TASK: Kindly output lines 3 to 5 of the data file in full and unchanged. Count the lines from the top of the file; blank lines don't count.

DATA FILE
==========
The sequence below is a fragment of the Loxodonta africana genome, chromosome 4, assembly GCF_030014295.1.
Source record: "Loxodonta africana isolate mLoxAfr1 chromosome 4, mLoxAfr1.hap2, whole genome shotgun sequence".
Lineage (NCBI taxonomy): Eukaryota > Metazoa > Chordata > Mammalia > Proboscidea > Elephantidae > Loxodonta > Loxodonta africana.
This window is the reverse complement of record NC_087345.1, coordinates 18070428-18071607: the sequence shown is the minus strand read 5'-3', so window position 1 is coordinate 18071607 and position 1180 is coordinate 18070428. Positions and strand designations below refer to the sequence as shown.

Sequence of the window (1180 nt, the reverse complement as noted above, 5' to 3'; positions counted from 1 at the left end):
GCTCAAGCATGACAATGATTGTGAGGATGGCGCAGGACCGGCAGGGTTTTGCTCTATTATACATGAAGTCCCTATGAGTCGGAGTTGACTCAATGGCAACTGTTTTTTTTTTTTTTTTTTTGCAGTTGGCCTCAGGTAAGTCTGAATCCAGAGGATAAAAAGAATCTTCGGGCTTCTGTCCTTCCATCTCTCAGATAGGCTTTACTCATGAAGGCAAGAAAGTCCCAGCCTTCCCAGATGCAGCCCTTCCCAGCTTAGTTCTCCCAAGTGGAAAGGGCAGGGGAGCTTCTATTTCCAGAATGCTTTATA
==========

Lineage (NCBI taxonomy): Eukaryota > Metazoa > Chordata > Mammalia > Proboscidea > Elephantidae > Loxodonta > Loxodonta africana.
This window is the reverse complement of record NC_087345.1, coordinates 18070428-18071607: the sequence shown is the minus strand read 5'-3', so window position 1 is coordinate 18071607 and position 1180 is coordinate 18070428. Positions and strand designations below refer to the sequence as shown.

Sequence of the window (1180 nt, the reverse complement as noted above, 5' to 3'; positions counted from 1 at the left end):